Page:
Development of a registration framework to validate MRI with histology for prostate focal therapy.

Focal therapy has been proposed as an alternative method to whole-gland treatment for prostate cancer when aiming to reduce treatment side effects. The authors recently validated a radiobiological model which takes into account tumor location and tumor characteristics including tumor cell density, Gleason score, and hypoxia in order to plan optimal dose distributions for focal therapy.

The authors propose that this model can be informed using multiparametric MRI (mpMRI) and in this study present a registration framework developed to map prostate mpMRI and histology data, where histology will provide the "ground truth" data regarding tumor location and biology. The authors aim to apply this framework to a growing database to develop a prostate biological atlas which will enable MRI based planning for prostate focal therapy treatment.

Six patients scheduled for routine radical prostatectomy were used in this proof-of-concept study. Each patient underwent mpMRI scanning prior to surgery, after which the excised prostate specimen was formalin fixed and mounted in agarose gel in a custom designed sectioning box. T2-weighted MRI of the specimen in the sectioning box was acquired, after which 5 mm sections of the prostate were cut and histology sections were microtomed. A number of image processing and registration steps were used to register histology images with ex vivo MRI and deformable image registration (DIR) was applied to 3D T2w images to align the in vivo and ex vivo MRI data. Dice coefficient metrics and corresponding feature points from two independent annotators were selected in order to assess the DIR accuracy.

Images from all six patients were registered, providing histology and in vivo MRI in the ex vivo MRI frame of reference for each patient. Results demonstrated that their DIR methodology to register in vivo and ex vivo 3D T2w MRI improved accuracy in comparison with an initial manual alignment for prostates containing features which were readily visible on MRI. The average estimated uncertainty between in vivo MRI and histology was 3. 3 mm, which included an average error of 3. 1 mm between in vivo and ex vivo MRI after applying DIR. The mean dice coefficient for the prostate contour between in vivo and ex vivo MRI increased from 0. 83 before DIR to 0. 93 after DIR.

The authors have developed a registration framework for mapping in vivo MRI data of the prostate with histology by implementing a number of processing steps and ex vivo MRI of the prostate specimen. Validation of DIR was challenging, particularly in prostates with few or mostly linear rather than spherical shaped features. Refinement of their MR imaging protocols to improve the data quality is currently underway which may improve registration accuracy. Additional mpMRI sequences will be registered within this framework to quantify prostate tumor location and biology.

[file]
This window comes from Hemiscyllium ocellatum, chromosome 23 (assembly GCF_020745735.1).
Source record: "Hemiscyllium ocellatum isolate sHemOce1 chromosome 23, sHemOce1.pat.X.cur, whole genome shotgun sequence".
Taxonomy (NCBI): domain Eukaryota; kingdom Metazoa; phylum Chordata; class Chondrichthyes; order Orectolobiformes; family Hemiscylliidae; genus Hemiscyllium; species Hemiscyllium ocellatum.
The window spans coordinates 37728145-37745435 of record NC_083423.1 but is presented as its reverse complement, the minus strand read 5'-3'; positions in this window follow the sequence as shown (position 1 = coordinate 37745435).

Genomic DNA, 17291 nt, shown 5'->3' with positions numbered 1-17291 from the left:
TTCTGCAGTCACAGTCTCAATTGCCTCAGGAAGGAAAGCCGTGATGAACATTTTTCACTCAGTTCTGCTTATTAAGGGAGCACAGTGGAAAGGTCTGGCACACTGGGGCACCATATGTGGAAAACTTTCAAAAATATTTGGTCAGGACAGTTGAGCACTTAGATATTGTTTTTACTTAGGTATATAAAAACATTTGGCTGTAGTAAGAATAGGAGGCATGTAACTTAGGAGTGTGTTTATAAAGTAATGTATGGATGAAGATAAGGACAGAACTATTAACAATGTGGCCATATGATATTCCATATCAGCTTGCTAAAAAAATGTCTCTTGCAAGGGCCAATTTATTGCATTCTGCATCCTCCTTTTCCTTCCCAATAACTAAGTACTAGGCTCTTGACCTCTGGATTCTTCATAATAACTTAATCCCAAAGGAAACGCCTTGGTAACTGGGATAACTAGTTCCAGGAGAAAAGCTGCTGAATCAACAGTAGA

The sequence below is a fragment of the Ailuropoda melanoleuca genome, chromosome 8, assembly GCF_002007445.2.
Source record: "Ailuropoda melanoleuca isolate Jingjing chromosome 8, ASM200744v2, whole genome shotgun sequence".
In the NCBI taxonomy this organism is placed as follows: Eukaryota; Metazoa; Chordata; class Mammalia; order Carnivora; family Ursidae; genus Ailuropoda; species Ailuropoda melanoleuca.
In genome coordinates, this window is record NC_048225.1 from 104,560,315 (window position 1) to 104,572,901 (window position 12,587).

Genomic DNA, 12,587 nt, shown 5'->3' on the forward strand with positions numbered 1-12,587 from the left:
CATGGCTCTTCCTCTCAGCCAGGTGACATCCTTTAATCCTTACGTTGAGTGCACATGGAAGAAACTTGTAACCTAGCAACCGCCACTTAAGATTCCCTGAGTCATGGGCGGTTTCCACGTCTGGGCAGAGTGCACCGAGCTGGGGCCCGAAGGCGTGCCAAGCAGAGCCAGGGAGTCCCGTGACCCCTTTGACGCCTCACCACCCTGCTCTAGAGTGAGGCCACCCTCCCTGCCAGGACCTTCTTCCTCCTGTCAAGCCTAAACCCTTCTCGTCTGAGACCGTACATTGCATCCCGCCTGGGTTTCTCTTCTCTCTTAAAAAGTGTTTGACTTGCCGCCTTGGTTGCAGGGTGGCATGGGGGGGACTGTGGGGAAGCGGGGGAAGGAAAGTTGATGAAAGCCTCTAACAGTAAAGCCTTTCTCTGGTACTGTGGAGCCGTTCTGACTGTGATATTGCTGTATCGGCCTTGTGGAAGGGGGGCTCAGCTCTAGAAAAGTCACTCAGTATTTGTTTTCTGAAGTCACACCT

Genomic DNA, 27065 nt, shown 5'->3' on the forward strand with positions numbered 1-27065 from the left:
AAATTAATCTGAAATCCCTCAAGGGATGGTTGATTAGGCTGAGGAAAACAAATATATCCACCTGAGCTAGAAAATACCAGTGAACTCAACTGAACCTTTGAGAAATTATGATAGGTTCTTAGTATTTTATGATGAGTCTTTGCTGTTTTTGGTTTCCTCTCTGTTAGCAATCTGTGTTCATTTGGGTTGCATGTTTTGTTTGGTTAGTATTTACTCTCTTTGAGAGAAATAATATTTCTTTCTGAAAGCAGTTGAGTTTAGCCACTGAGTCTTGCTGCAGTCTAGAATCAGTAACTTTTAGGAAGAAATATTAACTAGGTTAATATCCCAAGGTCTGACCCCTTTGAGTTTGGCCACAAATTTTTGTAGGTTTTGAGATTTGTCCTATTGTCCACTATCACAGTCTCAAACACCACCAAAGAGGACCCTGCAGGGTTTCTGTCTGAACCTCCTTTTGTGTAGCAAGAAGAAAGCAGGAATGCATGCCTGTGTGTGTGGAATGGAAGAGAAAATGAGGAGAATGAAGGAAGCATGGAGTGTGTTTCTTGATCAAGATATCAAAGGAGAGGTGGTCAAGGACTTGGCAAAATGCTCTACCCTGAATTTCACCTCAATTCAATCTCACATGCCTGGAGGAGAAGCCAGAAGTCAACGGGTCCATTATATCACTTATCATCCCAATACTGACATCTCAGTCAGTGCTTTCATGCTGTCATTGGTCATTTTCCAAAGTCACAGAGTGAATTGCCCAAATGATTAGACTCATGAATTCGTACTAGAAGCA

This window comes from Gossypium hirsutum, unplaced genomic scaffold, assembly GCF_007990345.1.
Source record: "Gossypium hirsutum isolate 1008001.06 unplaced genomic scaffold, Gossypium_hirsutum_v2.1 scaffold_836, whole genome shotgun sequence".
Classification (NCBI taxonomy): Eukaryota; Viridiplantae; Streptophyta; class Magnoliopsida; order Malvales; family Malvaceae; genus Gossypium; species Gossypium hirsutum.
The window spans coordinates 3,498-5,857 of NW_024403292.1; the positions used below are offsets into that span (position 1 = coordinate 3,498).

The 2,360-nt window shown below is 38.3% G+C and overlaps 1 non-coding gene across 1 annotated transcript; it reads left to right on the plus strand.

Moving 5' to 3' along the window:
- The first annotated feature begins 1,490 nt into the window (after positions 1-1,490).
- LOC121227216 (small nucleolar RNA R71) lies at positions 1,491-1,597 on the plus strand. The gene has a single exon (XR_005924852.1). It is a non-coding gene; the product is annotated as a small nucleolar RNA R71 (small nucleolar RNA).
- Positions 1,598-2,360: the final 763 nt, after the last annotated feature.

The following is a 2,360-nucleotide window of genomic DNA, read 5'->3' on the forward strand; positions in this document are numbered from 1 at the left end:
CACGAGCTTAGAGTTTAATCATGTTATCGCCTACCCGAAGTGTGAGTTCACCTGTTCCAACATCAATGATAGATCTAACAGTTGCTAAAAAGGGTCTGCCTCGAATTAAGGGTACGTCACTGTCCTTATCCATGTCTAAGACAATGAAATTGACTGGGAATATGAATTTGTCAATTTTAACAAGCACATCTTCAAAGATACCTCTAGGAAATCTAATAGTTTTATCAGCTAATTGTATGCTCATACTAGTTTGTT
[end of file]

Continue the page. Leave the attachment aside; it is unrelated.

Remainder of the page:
Medical physics. 2015 Dec [Epub]

H M Reynolds, S Williams, A Zhang, R Chakravorty, D Rawlinson, C S Ong, M Esteva, C Mitchell, B Parameswaran, M Finnegan, G Liney, A Haworth

Department of Physical Sciences, Peter MacCallum Cancer Centre, East Melbourne, Victoria 3002, Australia and Sir Peter MacCallum Department of Oncology, University of Melbourne, East Melbourne, Victoria 3002, Australia. , Department of Pathology, University of Melbourne, Parkville, Victoria 3010, Australia and Division of Radiation Oncology and Cancer Imaging, Peter MacCallum Cancer Centre, East Melbourne, Victoria 3002, Australia. , Electrical and Electronic Engineering, University of Melbourne, Parkville, Victoria 3010, Australia. , Electrical and Electronic Engineering, University of Melbourne, Parkville, Victoria 3010, Australia. , Electrical and Electronic Engineering, University of Melbourne, Parkville, Victoria 3010, Australia. , Electrical and Electronic Engineering, University of Melbourne, Parkville, Victoria 3010, Australia; Machine Learning Research Group, National ICT Australia, Canberra 2601, Australia; and Research School of Computer Science, Australian National University, Canberra 2601, Australia. , Electrical and Electronic Engineering, University of Melbourne, Parkville, Victoria 3010, Australia. , Department of Pathology, Peter MacCallum Cancer Centre, East Melbourne, Victoria 3002, Australia. , Division of Radiation Oncology and Cancer Imaging, Peter MacCallum Cancer Centre, East Melbourne, Victoria 3002, Australia. , Department of Physical Sciences, Peter MacCallum Cancer Centre, East Melbourne, Victoria 3002, Australia. , Ingham Institute for Applied Medical Research, Liverpool Hospital, New South Wales 2170, Australia. , Department of Physical Sciences, Peter MacCallum Cancer Centre, East Melbourne, Victoria 3002, Australia and Sir Peter MacCallum Department of Oncology, University of Melbourne, East Melbourne, Victoria 3002, Australia.

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